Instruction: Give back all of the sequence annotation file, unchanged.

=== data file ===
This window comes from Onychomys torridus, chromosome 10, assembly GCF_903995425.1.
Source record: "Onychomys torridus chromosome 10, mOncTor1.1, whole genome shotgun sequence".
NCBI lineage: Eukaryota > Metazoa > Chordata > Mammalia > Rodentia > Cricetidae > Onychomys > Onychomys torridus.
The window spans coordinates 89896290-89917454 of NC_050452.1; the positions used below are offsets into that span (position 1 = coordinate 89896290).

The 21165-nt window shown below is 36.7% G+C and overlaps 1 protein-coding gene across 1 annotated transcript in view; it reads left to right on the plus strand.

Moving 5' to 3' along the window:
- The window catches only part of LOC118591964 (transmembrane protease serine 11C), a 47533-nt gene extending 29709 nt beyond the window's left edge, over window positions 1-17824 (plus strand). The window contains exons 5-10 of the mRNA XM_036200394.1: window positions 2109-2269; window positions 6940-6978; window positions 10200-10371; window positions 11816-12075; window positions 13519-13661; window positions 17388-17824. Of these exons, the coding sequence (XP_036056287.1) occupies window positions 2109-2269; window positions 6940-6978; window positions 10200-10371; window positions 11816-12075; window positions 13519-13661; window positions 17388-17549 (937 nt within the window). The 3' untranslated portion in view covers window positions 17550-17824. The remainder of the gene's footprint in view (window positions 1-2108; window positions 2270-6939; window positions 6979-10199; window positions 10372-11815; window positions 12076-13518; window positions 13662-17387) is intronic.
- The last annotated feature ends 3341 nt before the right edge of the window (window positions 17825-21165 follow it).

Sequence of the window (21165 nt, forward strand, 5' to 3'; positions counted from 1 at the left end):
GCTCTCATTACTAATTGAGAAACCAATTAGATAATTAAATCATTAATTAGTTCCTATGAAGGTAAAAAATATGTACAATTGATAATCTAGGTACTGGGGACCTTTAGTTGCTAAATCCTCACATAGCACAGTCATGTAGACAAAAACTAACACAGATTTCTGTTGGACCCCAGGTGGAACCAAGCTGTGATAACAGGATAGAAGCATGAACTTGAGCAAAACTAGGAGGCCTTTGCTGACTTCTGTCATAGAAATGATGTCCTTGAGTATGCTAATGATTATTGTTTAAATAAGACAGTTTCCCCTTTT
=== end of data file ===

This window comes from Onychomys torridus, chromosome 10, assembly GCF_903995425.1.
Source record: "Onychomys torridus chromosome 10, mOncTor1.1, whole genome shotgun sequence".
NCBI lineage: Eukaryota > Metazoa > Chordata > Mammalia > Rodentia > Cricetidae > Onychomys > Onychomys torridus.
The window spans coordinates 89896290-89917454 of NC_050452.1; the positions used below are offsets into that span (position 1 = coordinate 89896290).

The 21165-nt window shown below is 36.7% G+C and overlaps 1 protein-coding gene across 1 annotated transcript in view; it reads left to right on the plus strand.

Moving 5' to 3' along the window:
- The window catches only part of LOC118591964 (transmembrane protease serine 11C), a 47533-nt gene extending 29709 nt beyond the window's left edge, over window positions 1-17824 (plus strand). The window contains exons 5-10 of the mRNA XM_036200394.1: window positions 2109-2269; window positions 6940-6978; window positions 10200-10371; window positions 11816-12075; window positions 13519-13661; window positions 17388-17824. Of these exons, the coding sequence (XP_036056287.1) occupies window positions 2109-2269; window positions 6940-6978; window positions 10200-10371; window positions 11816-12075; window positions 13519-13661; window positions 17388-17549 (937 nt within the window). The 3' untranslated portion in view covers window positions 17550-17824. The remainder of the gene's footprint in view (window positions 1-2108; window positions 2270-6939; window positions 6979-10199; window positions 10372-11815; window positions 12076-13518; window positions 13662-17387) is intronic.
- The last annotated feature ends 3341 nt before the right edge of the window (window positions 17825-21165 follow it).

Sequence of the window (21165 nt, forward strand, 5' to 3'; positions counted from 1 at the left end):
GCTCTCATTACTAATTGAGAAACCAATTAGATAATTAAATCATTAATTAGTTCCTATGAAGGTAAAAAATATGTACAATTGATAATCTAGGTACTGGGGACCTTTAGTTGCTAAATCCTCACATAGCACAGTCATGTAGACAAAAACTAACACAGATTTCTGTTGGACCCCAGGTGGAACCAAGCTGTGATAACAGGATAGAAGCATGAACTTGAGCAAAACTAGGAGGCCTTTGCTGACTTCTGTCATAGAAATGATGTCCTTGAGTATGCTAATGATTATTGTTTAAATAAGACAGTTTCCCCTTTT